Friday, November 16, 2012

Life is a game, so let’s Get Started!

By Chua Khai Woon, Year 2, Diploma in Banking and Financial Services

As Shakespeare once wrote:
“All the world's a stage,
And all the men and women merely players:
They have their exits and their entrances;
And one man in his time plays many parts.”

It was certainly stage magic at its finest during the third and much-anticipated  annual Foreign Bodies concert this year. The auditorium was packed by the time I arrived. People were streaming through the entrances even at the last minute. Titled “Get Started 2012”, the programme sheet was laid out in sections that showcased different aspects of gameplay.


The show began with a lively beatboxing act by a vivacious and enthusiastic host. He was able to mimic a variety of sounds, using only his vocal chords. I was thoroughly impressed. Clearly, it was a feat I could never undertake.

There were a total of seven main acts. Dancers were garbed in outfits that represented their theme. The night also featured the choreographers’ creativity in combining dance with story-telling.

Themes such as Water Works in the Monopoly segment emphasised the dexterity and fluidity of their techniques. Limbs moved with such grace, that they gave a new meaning to the themes, which I associated with simple activities.

At some point, it seemed as if they had danced with so much passion that it had ignited every fibre in their bodies, breaking down all physical restrictions.

As the first half of the show drew to a close, the host engaged the audience in a mini Red Bull hunt. We were told that there were cans of Red Bull placed under random seats for our refreshments. The crowd responded with great spontaneity.  I was lucky: I found two cans of the energy drink under my seat.

I decided to give the drinks to a lovely couple seated next to me.

In the second half of the show, the performers popped and locked (a form of breakdancing) to familiar tunes such as Adele’s Someone Like You and a remix of Adele’s Set Fire To The Rain. Needless to mention, the highlight of the second half of the night was the Monopoly segment. A young, cheerful bespectacled gentleman representing Uncle Pennybags (Mr Monopoly) had transformed into a “conductor” later in the act. The two ladies seated near me also loved that segment.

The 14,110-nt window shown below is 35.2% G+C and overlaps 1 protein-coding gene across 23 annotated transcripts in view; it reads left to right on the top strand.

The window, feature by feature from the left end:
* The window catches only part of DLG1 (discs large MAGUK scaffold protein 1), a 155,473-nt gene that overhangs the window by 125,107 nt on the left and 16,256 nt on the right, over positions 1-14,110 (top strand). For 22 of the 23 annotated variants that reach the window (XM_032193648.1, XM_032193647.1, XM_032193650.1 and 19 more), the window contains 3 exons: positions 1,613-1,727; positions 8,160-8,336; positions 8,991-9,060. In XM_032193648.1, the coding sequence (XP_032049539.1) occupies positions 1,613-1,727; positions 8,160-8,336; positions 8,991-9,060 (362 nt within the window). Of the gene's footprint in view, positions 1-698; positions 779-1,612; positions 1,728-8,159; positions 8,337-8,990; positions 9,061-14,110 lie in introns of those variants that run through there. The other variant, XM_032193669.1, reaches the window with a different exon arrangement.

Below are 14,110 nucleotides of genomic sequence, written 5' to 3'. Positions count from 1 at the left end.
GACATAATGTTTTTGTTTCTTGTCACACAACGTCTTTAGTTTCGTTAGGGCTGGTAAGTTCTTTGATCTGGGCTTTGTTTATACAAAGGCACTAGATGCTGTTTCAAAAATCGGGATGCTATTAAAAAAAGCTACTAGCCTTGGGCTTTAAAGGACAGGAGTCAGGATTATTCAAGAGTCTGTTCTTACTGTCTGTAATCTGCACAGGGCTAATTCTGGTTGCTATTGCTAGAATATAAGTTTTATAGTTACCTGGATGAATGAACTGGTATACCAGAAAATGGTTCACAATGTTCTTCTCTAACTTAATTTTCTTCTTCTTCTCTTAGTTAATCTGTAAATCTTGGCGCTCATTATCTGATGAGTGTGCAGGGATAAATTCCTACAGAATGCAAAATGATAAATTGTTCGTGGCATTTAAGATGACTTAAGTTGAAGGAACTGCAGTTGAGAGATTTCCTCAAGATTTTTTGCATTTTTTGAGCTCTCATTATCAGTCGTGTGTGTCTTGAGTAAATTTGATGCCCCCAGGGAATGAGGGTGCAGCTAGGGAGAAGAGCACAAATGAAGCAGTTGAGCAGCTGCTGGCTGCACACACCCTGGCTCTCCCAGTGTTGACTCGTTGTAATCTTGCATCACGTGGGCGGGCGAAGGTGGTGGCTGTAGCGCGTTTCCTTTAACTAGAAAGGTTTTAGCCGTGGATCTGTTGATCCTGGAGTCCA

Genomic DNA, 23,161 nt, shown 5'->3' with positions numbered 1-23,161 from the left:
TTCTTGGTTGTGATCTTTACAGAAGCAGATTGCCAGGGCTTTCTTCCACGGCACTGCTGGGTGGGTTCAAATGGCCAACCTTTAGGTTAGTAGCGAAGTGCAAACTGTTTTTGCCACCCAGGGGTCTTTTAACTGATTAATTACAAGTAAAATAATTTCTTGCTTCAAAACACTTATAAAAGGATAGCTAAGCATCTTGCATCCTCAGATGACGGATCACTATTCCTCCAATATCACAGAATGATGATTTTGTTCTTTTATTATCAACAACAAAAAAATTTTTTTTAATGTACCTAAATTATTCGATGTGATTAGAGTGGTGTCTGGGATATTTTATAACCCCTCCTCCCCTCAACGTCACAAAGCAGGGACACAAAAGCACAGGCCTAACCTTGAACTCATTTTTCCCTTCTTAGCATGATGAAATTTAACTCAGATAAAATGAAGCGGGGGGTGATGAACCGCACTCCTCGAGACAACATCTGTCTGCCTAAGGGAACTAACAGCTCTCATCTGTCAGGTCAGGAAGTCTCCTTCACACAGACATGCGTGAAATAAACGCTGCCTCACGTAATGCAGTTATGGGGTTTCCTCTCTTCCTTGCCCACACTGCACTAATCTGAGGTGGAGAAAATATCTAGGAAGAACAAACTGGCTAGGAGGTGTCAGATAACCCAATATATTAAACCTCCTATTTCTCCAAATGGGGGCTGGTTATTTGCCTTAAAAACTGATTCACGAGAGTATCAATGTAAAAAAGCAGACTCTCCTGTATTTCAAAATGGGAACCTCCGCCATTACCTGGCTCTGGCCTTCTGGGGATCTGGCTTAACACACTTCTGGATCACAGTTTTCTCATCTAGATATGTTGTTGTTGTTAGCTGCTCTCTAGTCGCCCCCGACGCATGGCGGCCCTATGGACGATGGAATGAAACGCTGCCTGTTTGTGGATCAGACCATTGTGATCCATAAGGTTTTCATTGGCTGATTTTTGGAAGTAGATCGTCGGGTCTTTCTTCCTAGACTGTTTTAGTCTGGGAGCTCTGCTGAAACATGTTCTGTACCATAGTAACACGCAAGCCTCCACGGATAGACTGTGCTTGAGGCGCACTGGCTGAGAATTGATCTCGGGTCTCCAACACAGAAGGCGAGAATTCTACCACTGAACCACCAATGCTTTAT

As the dancers readied themselves for the next act, the audience was treated to an interactive display on a backdrop which depicted the subject of the upcoming dance. Games such as Snakes and Ladders also showcased a simulated backdrop. It entertained the crowd, while providing ample time for the performers to get into position. The whole process was smooth and well organised.

The theme of “life” being a “game” was one which resonated with the audience.  The dancers also made a conscious effort to dress accordingly to the games they represented. They were able to connect with their audience, incorporating the concept of familiar games such as Reversi, Snakes and Ladders and of course, the all-time favourite Monopoly.

As the curtains drew to a close, the dancers huddled together as the host thanked the production team for the success of the evening. The audience burst into a boisterous applause consisting of hoots and whistles.

The production was a roaring success. Like everyone else, I enjoyed myself. It had been a novel experience for me, and it was certainly a Friday evening well-spent.


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Khai Woon is a Year 2 student pursuing a diploma in Banking and Financial Services. Watching movies and reading are among some of her hobbies. Above all, she enjoys listening to music and likes writing.  She is also a member of the NYP Symphony Orchestra. She believes  life should be unpredictable; because that is the only way it will be exciting. 

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